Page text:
Some Wars Are Not Fought on the Battlefield
Interviews, Stories, Videos, & Self-Help
After countless exams, my mother sat me down and explained that I was different. Tears swelled in my eyes as she informed me that I’d never read like the other kids.
I could hardly speak, choking on my sobs. “Why?” That’s all I could muster, but inside, I envisioned the mound of books, sprawled out on my bed, that I loved hearing read to me, imagining the day that’d I’d pen my very own story.
With a deep sigh, my mother spoke the most horrific words I’d ever heard. “You’re dyslexic. Maybe, with practice, you’ll reach a second grade reading level. It’s hereditary, Tina.”
After multiple sessions with adults, trying to train me to read the word “cat” I took matters into my own hands, realizing reading was memorization. Now, I’m a writer and when I went to college, I tested for honors (writing classes only—math is an entirely different ballgame). I didn’t learn from the adults that spoke underneath their breath, claiming I’d never get it, nor did I listen to the other kids giggle as I was singled out, asked to leave the classroom to “learn to read”. No. I refused to fall victim to what others said I couldn’t do. I wanted to read and be an author. Heck, I was published before I left elementary school. (It was a poem, but still, it was my dream!)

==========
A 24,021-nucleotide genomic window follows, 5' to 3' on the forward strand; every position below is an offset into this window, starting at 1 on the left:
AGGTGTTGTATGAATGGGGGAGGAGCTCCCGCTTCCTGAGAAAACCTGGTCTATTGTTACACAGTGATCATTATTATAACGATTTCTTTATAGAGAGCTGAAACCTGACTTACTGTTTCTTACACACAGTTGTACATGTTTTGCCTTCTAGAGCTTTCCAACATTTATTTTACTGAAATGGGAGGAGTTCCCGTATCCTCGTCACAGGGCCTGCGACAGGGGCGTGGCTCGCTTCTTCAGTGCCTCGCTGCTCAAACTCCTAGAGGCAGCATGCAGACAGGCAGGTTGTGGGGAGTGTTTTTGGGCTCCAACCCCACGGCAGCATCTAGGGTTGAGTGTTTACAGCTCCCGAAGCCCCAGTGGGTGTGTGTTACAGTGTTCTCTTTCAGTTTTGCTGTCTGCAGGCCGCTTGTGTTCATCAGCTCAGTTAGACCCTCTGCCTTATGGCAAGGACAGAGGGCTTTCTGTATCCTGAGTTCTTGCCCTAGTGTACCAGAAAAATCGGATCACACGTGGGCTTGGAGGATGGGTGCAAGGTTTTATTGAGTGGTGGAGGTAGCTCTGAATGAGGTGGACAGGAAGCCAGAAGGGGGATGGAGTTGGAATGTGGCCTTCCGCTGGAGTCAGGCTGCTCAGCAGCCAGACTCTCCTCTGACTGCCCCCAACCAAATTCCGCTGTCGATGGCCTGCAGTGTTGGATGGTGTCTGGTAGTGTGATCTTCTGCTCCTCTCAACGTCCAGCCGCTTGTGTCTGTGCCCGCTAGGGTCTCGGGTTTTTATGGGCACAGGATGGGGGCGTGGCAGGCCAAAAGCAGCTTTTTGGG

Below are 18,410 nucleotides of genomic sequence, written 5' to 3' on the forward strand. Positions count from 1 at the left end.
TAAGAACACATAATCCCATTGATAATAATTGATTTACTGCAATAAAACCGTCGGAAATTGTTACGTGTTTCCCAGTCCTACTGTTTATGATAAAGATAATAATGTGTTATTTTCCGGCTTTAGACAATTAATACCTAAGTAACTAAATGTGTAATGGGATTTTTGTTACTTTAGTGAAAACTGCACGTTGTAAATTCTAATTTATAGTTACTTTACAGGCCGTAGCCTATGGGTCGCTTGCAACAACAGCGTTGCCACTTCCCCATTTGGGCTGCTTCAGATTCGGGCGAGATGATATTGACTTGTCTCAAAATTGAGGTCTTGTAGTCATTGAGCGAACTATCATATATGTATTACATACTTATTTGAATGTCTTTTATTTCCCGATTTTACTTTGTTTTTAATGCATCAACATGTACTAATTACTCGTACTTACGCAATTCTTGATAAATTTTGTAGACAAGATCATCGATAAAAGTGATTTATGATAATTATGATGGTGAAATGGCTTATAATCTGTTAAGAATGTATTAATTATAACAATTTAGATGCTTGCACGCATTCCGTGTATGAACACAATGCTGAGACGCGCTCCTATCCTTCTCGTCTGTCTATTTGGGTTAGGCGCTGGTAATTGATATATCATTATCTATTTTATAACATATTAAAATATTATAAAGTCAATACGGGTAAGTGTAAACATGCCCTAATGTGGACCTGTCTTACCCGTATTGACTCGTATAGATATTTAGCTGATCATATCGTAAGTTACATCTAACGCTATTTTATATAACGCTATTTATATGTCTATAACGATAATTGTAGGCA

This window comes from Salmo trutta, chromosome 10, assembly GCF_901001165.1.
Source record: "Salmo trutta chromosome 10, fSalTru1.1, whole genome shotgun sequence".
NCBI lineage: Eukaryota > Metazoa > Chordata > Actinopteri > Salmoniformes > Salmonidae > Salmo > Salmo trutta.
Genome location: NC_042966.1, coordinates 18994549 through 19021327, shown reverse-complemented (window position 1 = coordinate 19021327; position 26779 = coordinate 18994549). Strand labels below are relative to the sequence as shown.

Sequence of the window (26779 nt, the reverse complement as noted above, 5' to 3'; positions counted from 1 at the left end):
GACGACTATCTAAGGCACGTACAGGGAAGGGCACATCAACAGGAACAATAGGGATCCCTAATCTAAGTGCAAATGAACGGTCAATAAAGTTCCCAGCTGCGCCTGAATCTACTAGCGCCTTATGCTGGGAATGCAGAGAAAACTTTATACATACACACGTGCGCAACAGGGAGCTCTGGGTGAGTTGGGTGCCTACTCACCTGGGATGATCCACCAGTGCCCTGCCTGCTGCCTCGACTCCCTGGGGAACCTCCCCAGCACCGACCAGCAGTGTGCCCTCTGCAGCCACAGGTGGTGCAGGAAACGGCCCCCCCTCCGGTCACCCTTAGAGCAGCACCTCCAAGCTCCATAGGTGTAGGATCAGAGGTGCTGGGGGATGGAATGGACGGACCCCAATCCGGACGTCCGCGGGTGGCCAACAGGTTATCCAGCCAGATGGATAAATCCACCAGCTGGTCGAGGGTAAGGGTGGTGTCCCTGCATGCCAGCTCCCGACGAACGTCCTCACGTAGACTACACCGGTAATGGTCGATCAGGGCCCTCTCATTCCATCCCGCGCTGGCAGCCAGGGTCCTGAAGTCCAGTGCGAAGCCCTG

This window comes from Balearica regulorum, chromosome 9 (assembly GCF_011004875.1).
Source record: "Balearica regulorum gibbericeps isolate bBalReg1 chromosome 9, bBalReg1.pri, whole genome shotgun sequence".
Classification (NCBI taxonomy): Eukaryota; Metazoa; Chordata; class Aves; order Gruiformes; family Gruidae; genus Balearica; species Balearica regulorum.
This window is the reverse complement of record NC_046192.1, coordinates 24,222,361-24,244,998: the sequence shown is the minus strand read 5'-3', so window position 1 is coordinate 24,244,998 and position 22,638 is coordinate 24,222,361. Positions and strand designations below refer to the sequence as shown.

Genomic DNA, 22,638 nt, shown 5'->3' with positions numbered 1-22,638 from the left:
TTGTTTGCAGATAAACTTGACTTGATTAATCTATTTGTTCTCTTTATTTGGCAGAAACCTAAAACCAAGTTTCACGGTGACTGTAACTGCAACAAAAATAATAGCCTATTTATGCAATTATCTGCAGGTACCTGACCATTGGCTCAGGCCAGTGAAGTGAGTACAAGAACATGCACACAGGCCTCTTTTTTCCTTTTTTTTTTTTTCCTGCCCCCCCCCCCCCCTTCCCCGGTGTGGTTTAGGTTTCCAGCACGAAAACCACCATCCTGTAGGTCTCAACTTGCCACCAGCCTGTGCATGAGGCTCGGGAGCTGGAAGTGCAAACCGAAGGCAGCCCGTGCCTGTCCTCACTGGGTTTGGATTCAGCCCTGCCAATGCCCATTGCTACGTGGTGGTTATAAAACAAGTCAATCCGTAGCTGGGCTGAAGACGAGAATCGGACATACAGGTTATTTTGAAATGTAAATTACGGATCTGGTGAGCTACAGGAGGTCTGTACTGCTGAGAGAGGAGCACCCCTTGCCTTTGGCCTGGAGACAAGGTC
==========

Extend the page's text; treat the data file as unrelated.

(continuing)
My story is nothing like the ones you’ll learn about within these pages. The Olympians were told worse. Their parents were given heart-breaking news that shattered their dreams of what their child could become.
This story is written to dispel the world’s outlook on disabilities. Whether you’re a parent, guardian, a child, an adult, teen, a friend of, or maybe even a teacher, this book is for you. Learn by example, be encouraged, and know, that there is no such thing as “can’t”.
YOU WILL get through this. Just look at the Olympians.